The town relied heavily on the money sent home by migrants working in the neighboring United States after the decline in local woodwork sales about 10 years ago when pine was scarce.
These remittances allowed their families to stay in Comachuen rather than relocate to other parts of Mexico for work. This – and the fact that children spend a large part of the year with their mothers and grandparents – has helped to preserve the Purepecha language among almost everyone in town.
The traditional textiles, woodwork and construction survive, largely because such businesses are financed by overpayments sent home to build houses. Many things in town – the church, the bullring, the donations of charity – are paid for with money.
The Mexican government estimates overpayments sent last year will exceed $ 50 billion for the first time. But whether the overpayments allow families to just survive or make enough progress so that their children do not have to emigrate differs, reflecting a person’s plans and prospects.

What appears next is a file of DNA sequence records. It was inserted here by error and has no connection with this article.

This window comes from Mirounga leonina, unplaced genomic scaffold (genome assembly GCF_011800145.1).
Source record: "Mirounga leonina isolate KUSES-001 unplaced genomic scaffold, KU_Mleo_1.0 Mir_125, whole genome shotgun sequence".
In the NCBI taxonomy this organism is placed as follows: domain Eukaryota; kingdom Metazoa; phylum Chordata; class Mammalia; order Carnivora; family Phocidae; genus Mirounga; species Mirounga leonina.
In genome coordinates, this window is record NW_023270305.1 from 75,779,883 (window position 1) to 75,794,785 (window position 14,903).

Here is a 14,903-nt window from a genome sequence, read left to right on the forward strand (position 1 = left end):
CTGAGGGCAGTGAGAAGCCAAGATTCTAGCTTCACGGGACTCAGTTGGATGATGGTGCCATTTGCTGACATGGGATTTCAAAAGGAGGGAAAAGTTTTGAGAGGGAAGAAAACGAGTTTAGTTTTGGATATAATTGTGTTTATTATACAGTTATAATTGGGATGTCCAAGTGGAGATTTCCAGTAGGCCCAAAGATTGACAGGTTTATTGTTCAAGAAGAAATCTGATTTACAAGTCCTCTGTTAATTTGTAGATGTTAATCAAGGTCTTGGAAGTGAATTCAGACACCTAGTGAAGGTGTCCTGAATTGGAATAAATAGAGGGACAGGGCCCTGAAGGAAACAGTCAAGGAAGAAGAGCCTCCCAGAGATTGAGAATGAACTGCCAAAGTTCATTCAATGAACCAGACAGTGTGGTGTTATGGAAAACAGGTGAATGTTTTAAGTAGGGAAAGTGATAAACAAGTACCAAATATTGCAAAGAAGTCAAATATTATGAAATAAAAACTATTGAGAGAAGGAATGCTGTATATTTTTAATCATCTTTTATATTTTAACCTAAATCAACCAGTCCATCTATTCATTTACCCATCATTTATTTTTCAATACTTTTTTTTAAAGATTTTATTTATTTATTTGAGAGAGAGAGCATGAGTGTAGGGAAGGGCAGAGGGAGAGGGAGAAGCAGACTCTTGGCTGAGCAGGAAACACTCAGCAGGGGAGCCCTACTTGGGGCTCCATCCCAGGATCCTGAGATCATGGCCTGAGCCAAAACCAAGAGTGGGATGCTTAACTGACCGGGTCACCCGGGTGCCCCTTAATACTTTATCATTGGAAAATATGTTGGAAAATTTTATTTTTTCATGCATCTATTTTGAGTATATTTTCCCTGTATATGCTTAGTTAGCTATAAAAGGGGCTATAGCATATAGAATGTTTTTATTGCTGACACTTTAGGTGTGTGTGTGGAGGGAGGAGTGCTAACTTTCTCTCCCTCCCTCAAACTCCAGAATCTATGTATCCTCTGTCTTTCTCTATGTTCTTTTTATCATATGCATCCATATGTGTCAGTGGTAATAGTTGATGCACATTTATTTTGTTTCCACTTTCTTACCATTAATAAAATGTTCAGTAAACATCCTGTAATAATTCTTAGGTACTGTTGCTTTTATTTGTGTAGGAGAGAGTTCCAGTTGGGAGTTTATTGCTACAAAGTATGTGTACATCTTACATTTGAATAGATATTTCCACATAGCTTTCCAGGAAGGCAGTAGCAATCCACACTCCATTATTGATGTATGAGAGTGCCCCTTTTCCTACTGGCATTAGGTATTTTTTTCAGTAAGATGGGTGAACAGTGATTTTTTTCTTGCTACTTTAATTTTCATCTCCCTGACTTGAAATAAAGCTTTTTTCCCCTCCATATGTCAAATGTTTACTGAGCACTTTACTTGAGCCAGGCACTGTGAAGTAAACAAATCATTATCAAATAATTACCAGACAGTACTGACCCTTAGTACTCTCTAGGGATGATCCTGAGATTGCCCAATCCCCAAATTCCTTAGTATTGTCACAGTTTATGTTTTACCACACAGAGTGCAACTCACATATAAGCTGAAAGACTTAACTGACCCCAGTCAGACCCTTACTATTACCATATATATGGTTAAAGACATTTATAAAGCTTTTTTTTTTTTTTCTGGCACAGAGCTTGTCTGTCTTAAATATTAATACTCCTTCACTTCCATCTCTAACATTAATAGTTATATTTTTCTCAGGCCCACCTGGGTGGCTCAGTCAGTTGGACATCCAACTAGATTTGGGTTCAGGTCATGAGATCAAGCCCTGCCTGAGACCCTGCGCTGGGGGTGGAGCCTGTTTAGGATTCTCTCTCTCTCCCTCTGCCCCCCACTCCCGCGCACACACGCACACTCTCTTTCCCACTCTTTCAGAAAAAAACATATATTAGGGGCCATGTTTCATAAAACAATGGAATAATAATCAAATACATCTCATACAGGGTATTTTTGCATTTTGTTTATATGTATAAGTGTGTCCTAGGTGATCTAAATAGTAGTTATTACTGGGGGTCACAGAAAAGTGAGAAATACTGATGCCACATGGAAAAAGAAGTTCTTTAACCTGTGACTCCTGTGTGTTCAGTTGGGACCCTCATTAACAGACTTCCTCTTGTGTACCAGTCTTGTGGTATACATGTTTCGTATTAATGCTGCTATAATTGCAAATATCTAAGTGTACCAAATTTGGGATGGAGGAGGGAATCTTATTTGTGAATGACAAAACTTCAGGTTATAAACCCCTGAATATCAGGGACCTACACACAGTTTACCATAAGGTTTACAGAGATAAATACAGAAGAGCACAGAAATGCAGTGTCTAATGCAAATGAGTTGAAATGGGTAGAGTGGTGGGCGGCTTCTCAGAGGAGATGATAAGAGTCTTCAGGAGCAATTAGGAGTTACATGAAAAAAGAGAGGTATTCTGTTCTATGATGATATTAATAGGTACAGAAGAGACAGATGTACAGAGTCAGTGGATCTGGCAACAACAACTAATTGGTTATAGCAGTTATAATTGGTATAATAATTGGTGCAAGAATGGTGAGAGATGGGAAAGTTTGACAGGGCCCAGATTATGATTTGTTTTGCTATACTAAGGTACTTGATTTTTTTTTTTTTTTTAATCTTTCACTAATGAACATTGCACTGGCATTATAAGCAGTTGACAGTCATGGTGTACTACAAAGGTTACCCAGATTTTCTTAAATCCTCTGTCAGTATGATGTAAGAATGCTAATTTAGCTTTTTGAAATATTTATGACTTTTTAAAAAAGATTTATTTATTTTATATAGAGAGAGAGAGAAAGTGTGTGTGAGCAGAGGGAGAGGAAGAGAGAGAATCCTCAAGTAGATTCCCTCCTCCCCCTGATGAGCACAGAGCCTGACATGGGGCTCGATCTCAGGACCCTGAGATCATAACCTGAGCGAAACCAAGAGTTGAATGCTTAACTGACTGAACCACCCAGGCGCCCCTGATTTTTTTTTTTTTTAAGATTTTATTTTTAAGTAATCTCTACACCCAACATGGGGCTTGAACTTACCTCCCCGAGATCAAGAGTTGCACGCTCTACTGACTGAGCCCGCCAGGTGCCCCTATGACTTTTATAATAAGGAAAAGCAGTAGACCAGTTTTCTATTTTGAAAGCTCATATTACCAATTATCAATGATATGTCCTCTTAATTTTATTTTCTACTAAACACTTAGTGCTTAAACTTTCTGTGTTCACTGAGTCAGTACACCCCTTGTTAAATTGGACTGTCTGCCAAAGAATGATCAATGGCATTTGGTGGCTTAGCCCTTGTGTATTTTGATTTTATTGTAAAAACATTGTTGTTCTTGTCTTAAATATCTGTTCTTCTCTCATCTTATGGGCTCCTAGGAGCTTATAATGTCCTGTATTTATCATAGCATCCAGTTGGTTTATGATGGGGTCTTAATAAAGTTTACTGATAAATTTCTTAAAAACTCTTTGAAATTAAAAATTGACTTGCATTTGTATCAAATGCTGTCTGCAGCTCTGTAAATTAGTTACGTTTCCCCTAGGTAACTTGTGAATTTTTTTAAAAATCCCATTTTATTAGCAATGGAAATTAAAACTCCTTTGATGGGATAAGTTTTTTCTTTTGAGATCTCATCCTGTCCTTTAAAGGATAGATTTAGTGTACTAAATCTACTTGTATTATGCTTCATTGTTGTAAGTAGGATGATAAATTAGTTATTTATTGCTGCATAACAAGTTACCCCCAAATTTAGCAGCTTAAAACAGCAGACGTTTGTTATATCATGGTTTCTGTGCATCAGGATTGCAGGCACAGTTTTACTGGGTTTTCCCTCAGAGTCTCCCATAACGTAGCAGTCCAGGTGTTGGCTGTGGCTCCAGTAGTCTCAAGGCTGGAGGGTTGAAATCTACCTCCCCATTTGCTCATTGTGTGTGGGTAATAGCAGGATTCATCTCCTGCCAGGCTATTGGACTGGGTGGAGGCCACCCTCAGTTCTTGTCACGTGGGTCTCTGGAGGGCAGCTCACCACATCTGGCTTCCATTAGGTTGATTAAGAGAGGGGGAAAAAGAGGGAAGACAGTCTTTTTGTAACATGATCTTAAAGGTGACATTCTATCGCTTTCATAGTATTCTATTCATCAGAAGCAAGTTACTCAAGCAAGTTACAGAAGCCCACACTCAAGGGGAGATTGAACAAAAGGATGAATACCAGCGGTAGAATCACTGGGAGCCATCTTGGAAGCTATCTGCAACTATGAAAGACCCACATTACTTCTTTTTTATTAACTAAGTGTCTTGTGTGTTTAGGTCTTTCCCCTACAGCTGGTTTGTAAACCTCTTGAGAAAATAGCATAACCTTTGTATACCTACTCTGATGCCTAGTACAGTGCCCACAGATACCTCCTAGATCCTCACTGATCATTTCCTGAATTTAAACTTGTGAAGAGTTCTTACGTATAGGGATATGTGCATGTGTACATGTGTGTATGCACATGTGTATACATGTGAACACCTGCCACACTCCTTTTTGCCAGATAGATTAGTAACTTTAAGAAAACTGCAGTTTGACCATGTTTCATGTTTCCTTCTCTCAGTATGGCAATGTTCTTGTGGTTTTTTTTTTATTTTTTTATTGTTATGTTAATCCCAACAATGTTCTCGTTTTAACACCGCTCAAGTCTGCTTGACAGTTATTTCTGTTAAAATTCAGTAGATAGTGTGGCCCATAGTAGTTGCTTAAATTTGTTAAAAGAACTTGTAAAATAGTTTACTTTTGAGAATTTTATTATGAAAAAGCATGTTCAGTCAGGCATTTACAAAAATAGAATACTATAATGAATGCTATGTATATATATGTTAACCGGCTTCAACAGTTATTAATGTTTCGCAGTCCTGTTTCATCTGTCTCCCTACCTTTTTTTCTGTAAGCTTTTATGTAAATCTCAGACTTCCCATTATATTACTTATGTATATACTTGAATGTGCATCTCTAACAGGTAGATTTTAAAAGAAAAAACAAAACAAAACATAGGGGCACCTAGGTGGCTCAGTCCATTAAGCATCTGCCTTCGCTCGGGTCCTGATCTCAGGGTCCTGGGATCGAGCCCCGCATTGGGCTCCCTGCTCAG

Last week, the migrant workers were back in the city due to the seasonal silence in agricultural work in the US.
Many Comachuen workers get H2A Temporary US Work Visas, while others go without documents. Hundreds of men from the town work each year on the same vegetable farm in New York State, planting onions, harvesting squash, cabbage, and beans. Porfirio Gabriel, an organizer recruiting workers to move north, estimates that one farm alone brought in $ 5 million to the town over three years, by far its largest single source of income.